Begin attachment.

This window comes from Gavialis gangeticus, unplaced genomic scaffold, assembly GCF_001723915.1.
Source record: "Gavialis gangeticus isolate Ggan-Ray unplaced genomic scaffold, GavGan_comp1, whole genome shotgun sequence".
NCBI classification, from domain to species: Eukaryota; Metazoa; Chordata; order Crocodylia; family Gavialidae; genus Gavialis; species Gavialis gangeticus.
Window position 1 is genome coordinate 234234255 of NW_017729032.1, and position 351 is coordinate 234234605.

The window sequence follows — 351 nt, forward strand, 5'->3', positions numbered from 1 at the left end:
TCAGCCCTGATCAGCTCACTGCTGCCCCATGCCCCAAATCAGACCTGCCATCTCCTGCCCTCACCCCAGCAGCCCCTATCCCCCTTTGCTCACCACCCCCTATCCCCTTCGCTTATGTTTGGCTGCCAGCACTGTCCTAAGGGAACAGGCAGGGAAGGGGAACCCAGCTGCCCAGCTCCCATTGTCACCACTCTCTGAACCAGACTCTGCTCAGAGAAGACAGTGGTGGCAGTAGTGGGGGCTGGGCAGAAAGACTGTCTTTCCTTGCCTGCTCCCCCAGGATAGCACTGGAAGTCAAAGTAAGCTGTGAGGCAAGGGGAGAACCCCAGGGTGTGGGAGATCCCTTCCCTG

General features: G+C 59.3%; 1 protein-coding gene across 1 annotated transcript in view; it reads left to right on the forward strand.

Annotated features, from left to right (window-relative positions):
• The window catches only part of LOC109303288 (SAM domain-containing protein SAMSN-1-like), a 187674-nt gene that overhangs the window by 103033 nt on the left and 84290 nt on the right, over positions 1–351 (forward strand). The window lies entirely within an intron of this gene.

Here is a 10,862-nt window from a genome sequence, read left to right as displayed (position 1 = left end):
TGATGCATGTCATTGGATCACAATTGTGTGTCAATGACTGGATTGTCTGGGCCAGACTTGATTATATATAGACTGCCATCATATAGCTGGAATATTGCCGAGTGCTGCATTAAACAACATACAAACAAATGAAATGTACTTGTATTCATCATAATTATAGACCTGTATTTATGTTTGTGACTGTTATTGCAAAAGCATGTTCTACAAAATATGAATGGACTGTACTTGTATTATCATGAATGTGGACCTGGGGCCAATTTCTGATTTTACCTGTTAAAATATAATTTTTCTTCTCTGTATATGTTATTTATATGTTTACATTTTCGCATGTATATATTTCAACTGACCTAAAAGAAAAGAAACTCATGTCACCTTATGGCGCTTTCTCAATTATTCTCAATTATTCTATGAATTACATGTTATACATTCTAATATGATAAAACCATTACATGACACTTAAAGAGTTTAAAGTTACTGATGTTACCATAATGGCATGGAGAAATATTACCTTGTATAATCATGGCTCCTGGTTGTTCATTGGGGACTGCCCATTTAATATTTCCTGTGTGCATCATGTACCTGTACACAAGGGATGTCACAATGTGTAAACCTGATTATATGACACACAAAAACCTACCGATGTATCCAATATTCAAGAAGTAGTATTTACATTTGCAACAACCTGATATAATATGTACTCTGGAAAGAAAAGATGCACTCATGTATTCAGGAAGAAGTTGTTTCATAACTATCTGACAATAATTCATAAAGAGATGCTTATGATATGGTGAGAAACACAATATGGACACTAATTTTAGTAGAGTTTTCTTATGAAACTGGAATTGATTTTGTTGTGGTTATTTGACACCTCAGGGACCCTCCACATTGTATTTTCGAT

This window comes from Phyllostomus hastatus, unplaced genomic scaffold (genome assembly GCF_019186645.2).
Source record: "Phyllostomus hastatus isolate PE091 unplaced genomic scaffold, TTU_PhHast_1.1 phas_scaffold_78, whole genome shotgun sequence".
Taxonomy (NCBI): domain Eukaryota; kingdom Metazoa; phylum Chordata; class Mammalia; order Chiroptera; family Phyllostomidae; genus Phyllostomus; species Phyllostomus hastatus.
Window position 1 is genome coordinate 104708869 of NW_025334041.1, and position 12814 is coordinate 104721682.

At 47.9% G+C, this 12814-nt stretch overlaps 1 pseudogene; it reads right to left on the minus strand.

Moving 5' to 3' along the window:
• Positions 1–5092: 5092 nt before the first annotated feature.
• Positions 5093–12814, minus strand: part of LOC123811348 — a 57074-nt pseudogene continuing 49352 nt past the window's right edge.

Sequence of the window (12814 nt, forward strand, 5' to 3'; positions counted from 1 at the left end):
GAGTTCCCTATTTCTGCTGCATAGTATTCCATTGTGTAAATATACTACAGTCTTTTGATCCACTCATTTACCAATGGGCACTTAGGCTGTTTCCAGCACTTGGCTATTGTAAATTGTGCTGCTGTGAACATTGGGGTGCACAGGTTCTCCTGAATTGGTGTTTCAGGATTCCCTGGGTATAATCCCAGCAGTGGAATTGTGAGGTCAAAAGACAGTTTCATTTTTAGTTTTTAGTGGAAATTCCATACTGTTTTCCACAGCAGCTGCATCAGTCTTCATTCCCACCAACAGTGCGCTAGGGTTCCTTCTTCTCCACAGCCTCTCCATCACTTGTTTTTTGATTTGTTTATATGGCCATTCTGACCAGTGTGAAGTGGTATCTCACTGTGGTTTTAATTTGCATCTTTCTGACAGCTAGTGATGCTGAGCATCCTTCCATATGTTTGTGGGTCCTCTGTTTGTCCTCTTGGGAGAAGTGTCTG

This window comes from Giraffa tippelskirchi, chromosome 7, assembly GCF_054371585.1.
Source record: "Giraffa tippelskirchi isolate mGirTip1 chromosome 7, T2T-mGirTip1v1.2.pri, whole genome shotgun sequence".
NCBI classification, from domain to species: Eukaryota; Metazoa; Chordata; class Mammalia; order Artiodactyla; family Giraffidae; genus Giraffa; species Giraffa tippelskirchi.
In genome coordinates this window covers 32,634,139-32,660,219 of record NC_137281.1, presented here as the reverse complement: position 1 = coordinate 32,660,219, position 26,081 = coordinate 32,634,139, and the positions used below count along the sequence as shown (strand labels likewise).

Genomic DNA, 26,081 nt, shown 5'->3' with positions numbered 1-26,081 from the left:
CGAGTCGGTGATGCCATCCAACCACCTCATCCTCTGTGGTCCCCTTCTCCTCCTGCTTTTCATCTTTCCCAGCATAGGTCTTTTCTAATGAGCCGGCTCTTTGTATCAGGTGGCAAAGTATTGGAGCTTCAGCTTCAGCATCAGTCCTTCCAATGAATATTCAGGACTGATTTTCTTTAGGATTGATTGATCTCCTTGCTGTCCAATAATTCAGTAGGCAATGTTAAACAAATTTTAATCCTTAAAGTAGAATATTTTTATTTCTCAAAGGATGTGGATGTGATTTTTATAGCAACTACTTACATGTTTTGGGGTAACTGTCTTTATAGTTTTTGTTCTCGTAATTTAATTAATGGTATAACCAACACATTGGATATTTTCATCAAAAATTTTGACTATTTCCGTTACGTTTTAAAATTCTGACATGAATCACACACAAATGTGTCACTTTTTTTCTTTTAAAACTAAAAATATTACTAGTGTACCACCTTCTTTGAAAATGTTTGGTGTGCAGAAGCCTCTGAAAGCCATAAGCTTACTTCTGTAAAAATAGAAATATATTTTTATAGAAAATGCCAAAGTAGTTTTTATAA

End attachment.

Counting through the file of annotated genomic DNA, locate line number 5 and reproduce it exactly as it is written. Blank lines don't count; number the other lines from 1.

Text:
The window sequence follows — 351 nt, forward strand, 5'->3', positions numbered from 1 at the left end: